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Man Suing Dallas County Jail

A North Texas man is suing Dallas County and the maker of its jail computer system for violating his civil rights. He claims he was lost in the system for six days.

Fink J. 02/26/2007 Man Suing Dallas County Jail. CBS 11.


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http://cbs11tv.com/local/Dallas.County.Jail.2.500008.html

A North Texas man is suing Dallas County and the maker of its jail computer system for violating his civil rights. He claims he was lost in the system for six days.

Jim Muise credits a political leader from a foreign country for helping him get released and now he wants justice.

Muise is an automotive journalist. His stay in the Dallas County Jail kicked his emotions into overdrive.

“I felt like… no one on the outside was able to hear me,” Muise said.

Muise said he was falsely arrested outside a Dallas restaurant for disorderly conduct and resisting arrest.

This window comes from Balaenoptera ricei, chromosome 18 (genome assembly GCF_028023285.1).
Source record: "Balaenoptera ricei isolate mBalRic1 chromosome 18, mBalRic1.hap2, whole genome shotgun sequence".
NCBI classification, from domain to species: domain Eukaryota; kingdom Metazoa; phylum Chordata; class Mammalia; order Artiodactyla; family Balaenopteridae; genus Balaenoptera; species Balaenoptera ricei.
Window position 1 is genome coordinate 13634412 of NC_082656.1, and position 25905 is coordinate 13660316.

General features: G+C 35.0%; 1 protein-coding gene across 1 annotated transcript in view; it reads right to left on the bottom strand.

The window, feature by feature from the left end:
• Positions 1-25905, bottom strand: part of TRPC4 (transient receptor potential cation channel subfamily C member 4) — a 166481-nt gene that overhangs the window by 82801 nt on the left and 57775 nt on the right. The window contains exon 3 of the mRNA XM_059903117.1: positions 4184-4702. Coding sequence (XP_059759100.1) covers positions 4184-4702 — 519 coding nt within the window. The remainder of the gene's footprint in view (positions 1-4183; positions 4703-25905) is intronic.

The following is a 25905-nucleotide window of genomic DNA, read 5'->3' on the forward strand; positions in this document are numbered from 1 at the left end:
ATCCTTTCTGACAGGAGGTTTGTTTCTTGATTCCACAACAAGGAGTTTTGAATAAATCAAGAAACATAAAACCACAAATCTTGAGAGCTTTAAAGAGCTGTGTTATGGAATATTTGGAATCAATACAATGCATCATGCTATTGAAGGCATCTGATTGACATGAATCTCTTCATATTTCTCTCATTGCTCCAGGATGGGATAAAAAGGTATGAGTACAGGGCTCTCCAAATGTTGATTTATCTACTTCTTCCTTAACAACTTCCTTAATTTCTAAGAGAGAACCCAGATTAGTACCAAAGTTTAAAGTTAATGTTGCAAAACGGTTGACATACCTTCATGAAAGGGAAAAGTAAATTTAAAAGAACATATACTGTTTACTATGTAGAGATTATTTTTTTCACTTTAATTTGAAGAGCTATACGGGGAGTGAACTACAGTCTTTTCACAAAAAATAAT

“I had people, friends of mine, associates of mine sitting outside the jail the morning after I was arrested willing to post the bond, and they couldn’t find me to say how much the bond was,” Muise said.

His name was nowhere to be found in the computer system in February, 2005, a month after it had gone online.

Muise, who is a Canadian citizen, got so desperate at one point he made a collect call to relatives in Halifax, Nova, Scotia. Luckily for him, they’re close family friends with a Canadian senator who in turned called the jail to help find Muise.

Muise was released the next day. “If not for my family and other people working so hard for me, I might still be there,” he said.

He is now suing the county and InfoIntegration, the company that installed the software.

“They knew, or should have known, that if their system didn’t work properly, people’s civil rights would be violated,” Muise’s attorney said.

The company hasn’t responded in court yet, but in a similar case, it denies the system was faulty and inaccurate.

The county hasn’t filed a response in court either, but Commissioner John Wiley Price said the county has corrected the problems.

“We know where people are in the system,” Commission Price said. “We know when they come into the system.”

Muise wants someone held accountable. “Somebody’s got to stand-up for what goes on,” he said.

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